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responding to "What Works:" are we gimmicks?
Episode 3714th February 2024 • PowerPivot • Leela Sinha
00:00:00 00:13:30

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"predictability makes people feel comfortable. It makes them feel known."

Let's take a brief pause from our theme of "Love the One You're With," and go on a little side quest. Tara McMullin's excellent podcast "What Works" recently dropped an episode called "In Defense of Gimmicks." (Click here to check that out.) Leela has some thoughts on this and the way that we might look at a 'gimmick' as a container, or a form, or even a ritual. And definitely as one more tool for finding mutual understanding.

Transcript and notes:

Recorded 9 February 2024.


So I was listening to Tara McMullin's "What Works," which is a podcast I highly recommend. And in it, she was talking about "In Defense of Gimmicks," I think that's what it was called. It was about how a lot of very popular internet content is popular in part because it follows a format. A formula, a particular way of doing things. It's a broader definition of the word gimmick than I'm used to. But you know, we can go with it.

But the more she talked, the more I thought about the fact that what she was talking about was structure. What she was talking about was rhythm. What she was talking about- here's that religion background coming through- what she was talking about was ritual. What she was talking about was, you could expect certain things.

That there's a predictability. You know, I talk about SIEF as a way- that's intensives and expansives- as a way of understanding predictability. She was talking about predictability, too. She was talking about the way that you know what somebody is going to say, or do ahead of time, in the way that they use their format.

So maybe somebody always makes a sandwich, or maybe somebody always grooms the dog. And when they do that, they don't just always make a sandwich or always groom a dog. They start with a certain kind of formula, they end with a certain kind of formula. They wrap that formula around a certain kind of content.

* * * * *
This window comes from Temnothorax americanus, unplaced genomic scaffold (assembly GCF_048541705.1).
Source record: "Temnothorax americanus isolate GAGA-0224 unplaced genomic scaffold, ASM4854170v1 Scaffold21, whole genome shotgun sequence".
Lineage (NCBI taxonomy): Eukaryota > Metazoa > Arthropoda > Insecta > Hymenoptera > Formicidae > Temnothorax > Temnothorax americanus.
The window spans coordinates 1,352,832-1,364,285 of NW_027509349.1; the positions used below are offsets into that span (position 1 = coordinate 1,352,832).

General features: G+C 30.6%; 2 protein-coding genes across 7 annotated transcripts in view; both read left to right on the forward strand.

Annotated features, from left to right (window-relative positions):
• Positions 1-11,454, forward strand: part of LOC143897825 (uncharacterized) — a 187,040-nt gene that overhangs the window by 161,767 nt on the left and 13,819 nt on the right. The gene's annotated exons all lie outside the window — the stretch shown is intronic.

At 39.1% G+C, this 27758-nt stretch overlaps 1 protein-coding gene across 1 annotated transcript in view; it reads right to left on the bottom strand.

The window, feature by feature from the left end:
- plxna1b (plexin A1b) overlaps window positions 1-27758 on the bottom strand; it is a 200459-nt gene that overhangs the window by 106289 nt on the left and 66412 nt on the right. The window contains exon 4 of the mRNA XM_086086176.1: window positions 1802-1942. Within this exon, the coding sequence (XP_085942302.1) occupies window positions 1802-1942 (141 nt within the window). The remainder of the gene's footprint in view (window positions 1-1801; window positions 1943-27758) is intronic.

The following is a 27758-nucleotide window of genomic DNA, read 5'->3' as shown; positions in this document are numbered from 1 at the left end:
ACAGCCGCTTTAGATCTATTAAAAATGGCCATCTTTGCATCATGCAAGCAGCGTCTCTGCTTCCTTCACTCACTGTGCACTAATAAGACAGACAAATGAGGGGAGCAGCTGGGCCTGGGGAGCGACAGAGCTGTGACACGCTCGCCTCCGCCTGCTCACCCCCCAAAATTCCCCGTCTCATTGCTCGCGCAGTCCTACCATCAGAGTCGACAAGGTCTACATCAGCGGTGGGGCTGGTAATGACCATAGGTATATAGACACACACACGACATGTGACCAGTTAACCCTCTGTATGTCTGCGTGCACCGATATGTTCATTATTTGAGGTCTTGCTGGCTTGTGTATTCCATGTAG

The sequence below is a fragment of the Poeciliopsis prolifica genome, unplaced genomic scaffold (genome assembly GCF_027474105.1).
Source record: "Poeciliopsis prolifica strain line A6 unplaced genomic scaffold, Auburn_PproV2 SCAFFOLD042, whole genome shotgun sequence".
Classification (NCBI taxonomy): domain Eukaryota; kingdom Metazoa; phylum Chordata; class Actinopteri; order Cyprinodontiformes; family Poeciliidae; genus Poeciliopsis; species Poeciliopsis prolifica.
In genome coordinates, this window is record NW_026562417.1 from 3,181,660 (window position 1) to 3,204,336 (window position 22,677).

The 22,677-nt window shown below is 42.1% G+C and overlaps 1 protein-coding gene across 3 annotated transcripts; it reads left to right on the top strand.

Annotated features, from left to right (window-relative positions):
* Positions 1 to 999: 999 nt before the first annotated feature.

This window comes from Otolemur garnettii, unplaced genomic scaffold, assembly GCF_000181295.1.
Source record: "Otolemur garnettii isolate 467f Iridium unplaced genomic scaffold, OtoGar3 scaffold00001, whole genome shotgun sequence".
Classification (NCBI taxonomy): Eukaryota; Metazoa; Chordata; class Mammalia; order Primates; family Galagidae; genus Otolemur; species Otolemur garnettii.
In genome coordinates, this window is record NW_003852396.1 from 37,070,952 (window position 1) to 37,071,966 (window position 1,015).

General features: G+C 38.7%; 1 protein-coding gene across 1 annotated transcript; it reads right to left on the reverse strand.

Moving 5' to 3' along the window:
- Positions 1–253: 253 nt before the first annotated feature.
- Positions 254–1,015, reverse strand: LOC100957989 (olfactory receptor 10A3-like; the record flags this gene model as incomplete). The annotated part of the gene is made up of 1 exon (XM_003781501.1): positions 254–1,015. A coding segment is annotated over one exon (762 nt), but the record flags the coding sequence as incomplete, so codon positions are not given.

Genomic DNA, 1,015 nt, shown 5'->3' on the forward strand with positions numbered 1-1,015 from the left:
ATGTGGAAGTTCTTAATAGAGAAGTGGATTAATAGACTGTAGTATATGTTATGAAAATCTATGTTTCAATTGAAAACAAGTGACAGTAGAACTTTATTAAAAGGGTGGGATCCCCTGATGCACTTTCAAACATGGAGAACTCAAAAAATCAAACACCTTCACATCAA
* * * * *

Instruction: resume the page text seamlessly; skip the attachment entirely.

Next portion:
I'm going to tell you a not very secret secret from seminary: we used to call the way that a standard Protestant Christian service is set up, a Hymn Sandwich. You start with some opening words and a hymn. And then you put some stuff in the middle, usually including a sermon. And then there's another hymn and some closing words. It's a sandwich.

And it's a predictable sandwich, right? It's a thing that people can come in and feel held by and feel comforted by and know what to expect. So if that's what a gimmick is, religious institutions of many different kinds have been using gimmicks for a very long time. And it's because predictability makes people feel comfortable, it makes them feel known. It helps, as Tara says, it helps people feel like they belong somewhere. Because they know what to expect.

t on the exact same way since:

It helps everyone know what we're doing. It helps everyone know who we are. And as Tevye, in Fiddler on the Roof says, what God expects them to do. Now, I don't know that God expects anything specific of any of us. That's not how my theology works. But I do think it's worth considering the value of predictability, considering the value of creating a thing that people know, that people can know.

And I think this is where- I think this is where we end up with stereotypes. And this is where we end up with the support of expected social scripting. And this is where a lot of us intensives run into trouble. Because we don't really do social scripting in the same way that everyone else does. If someone asks how I am, my first impulse, and my strongest one, is to tell them how I am. You know, in whatever depth seems appropriate for the state of me. And not necessarily for the grocery checkout line.

But when we learn those scripts, it helps people feel less threatened. And so a lot of times we try to learn those scripts we we devote ourselves to learning those scripts. Even though we don't really want to. Because when we devote ourselves to learning those scripts, then we know that other people are less scared of us. We know that people are more likely to accept us.

We know that we're more likely to navigate social, political, other kinds of public and semi public situations, and even familial situations, reasonably well. Where "well" is "with as little friction as possible" except for the friction we deliberately create.

Now sometimes we know that when we're answering a question the way it was asked, we are deliberately creating friction. Because we know what the script is. And we're breaking it. But sometimes we don't. Sometimes, we break the script because we take the words at face value. "Words mean things," we say. Would1 people just please use words the way they mean them?

But the problem is that, "how are you" at the grocery store, and "how are you" after somebody's beloved pet has just died, are the same three words. So how do we make sure that we're answering the question that's being asked? If we want to. Or how do we answer the question that the words mean, if we intentionally wish to disrupt the social script.

The key is intentional, right? We don't want to mess this up without knowing that we're messing it up. And that's so much a part of our lives. That's something we do all the time is we, we- somebody gets back to us and says, I can't believe you did that.